Linda Lutzke (Frances McDormand) and Chad Feldheimer (Brad Pitt), are boofheaded personal trainers in a gym. Mesmerised by notions of perfection – particularly the Perfect Match – Linda trawls dating websites looking for Mr Right but concludes her body has passed its use-by date – "I've gotten as far as this body can take me …, " she laments.

The solution? Cosmetic surgery – boobs, lips, eyes, thighs. The Full Monty – with extra fries. But these procedures aren't cheap – as Dolly Parton remarked: "It's taken a million dollars to make me look this cheap." And Linda isn't exactly flush with cash.

Meanwhile, Federal Marshal Harry Pfarrer (George Clooney going around for the Brothers a third time), is also a slave to web dating and mating. He is ostensibly happily married but can't resist the lure of sexual conquest, following his wandering eye wherever it leads him. His inevitable encounter with Linda looks promising.

But before the nascent affair can kick into gear, Linda and Chad find a CD left at their gym by Osbourne Cox (John Malkovich), a CIA spook whose alcoholic tendencies have led to his dismissal from the agency.

Cox's wife, Kate (Tilda Swinton if you please), happens to be on Harry Pfaffer's merry go-round of assignations.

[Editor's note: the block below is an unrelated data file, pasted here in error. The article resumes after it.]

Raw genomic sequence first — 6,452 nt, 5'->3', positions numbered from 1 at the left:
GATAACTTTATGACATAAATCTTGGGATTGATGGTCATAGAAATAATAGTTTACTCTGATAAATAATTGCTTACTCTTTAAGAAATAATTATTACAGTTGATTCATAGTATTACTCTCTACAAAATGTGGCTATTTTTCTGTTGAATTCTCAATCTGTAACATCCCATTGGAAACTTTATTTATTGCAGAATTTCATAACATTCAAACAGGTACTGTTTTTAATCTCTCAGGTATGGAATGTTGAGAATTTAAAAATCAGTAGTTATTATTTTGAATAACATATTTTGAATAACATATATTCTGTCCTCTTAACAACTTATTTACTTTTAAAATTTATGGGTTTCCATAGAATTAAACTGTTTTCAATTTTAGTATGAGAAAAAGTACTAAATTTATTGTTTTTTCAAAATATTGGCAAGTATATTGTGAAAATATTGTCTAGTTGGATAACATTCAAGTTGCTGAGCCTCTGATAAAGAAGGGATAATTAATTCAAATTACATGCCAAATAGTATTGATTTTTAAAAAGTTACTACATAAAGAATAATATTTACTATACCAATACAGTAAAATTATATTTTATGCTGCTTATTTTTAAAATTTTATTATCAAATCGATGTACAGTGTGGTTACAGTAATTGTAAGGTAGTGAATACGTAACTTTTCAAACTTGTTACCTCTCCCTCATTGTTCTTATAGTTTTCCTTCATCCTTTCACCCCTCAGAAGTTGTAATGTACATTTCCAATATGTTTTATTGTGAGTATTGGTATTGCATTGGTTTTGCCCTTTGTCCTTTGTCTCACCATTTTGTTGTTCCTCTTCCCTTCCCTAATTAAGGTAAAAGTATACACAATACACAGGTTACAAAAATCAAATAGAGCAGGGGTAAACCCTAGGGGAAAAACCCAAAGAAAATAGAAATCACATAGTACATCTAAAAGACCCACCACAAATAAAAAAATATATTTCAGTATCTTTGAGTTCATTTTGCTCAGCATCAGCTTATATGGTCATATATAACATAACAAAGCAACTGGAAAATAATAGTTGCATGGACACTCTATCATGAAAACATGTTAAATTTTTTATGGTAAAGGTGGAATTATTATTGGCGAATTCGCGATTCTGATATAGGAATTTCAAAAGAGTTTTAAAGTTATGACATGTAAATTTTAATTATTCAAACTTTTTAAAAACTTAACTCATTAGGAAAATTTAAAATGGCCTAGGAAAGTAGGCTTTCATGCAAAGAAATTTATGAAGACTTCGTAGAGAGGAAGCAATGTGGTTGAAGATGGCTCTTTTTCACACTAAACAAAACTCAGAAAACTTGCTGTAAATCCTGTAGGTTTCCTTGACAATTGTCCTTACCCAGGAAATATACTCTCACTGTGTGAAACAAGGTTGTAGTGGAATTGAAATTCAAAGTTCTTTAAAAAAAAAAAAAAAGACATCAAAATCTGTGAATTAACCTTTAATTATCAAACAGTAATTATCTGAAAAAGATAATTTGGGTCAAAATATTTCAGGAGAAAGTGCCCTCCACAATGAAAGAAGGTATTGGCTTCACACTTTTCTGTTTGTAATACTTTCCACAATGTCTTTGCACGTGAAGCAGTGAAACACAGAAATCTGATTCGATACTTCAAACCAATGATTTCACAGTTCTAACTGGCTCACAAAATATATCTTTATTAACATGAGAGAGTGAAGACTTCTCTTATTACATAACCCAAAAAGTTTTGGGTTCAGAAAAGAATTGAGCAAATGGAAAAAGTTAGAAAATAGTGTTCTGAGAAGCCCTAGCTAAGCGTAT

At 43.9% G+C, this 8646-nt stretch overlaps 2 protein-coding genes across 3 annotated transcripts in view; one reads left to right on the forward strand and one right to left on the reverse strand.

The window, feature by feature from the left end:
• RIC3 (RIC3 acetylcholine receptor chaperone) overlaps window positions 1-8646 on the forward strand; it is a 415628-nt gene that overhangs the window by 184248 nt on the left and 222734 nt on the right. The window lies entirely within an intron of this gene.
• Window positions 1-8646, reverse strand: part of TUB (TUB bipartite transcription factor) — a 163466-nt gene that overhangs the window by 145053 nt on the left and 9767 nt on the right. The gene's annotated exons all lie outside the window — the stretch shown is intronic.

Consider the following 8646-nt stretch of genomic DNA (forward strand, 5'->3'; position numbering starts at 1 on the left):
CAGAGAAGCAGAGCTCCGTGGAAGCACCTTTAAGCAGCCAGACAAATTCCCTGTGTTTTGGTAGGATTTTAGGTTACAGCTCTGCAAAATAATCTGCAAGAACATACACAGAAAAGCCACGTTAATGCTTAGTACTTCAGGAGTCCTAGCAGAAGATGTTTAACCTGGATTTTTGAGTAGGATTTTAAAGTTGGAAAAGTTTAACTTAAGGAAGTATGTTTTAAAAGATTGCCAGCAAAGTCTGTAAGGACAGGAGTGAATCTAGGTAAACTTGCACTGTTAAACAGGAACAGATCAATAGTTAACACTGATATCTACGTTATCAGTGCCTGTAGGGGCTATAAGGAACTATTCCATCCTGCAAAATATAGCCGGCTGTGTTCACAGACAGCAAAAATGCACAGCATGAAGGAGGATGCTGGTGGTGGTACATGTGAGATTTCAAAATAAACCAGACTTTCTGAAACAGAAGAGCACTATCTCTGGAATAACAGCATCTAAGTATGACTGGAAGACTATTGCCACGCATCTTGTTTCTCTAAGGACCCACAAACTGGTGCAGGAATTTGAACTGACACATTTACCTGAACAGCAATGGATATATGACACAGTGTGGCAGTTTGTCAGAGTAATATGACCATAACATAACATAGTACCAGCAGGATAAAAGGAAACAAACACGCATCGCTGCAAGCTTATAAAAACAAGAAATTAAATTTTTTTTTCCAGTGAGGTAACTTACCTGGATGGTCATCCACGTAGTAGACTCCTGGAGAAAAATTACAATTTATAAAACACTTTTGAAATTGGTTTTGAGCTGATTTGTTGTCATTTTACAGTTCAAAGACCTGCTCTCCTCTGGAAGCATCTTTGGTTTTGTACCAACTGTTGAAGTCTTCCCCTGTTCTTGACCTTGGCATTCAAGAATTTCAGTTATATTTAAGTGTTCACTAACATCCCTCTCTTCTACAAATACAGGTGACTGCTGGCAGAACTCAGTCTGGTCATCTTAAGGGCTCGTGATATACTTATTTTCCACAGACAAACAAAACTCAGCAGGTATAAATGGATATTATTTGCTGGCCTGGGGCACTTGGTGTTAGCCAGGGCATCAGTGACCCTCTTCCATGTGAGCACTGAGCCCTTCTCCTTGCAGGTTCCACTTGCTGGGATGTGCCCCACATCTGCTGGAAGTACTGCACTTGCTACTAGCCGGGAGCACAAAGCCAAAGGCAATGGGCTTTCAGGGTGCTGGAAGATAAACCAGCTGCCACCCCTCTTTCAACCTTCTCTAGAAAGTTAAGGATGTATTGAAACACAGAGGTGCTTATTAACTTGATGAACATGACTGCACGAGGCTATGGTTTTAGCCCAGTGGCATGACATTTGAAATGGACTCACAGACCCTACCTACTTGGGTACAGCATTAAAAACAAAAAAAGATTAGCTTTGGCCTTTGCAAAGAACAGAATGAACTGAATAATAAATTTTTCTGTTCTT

Surmising the contents of the CIA CD (containing tell-all revelations of the Agency's Balkans Operation desk) would interest Soviet Intelligence, Linda and Chad contact the Russian Embassy believing they can exchange it for a fat fee. Enough cash to expedite the cosmetic procedures.

It's a great set-up that could go anywhere – and does … up to a point.

The characters are all unhinged and, sadly, played that way – with the exception of Malkovich, who gamely takes his role seriously.

The usually reliable McDormand isn't up to scratch, Clooney is stratospherically over the top and even Swinton misses her mark as a dark and manic farce hits the wall, collapsing for want of a satisfactory denouement.

The brothers are more ventriloquists than directors here and their film suffers as a consequence. That said, you can't admire their hits without considering their misses.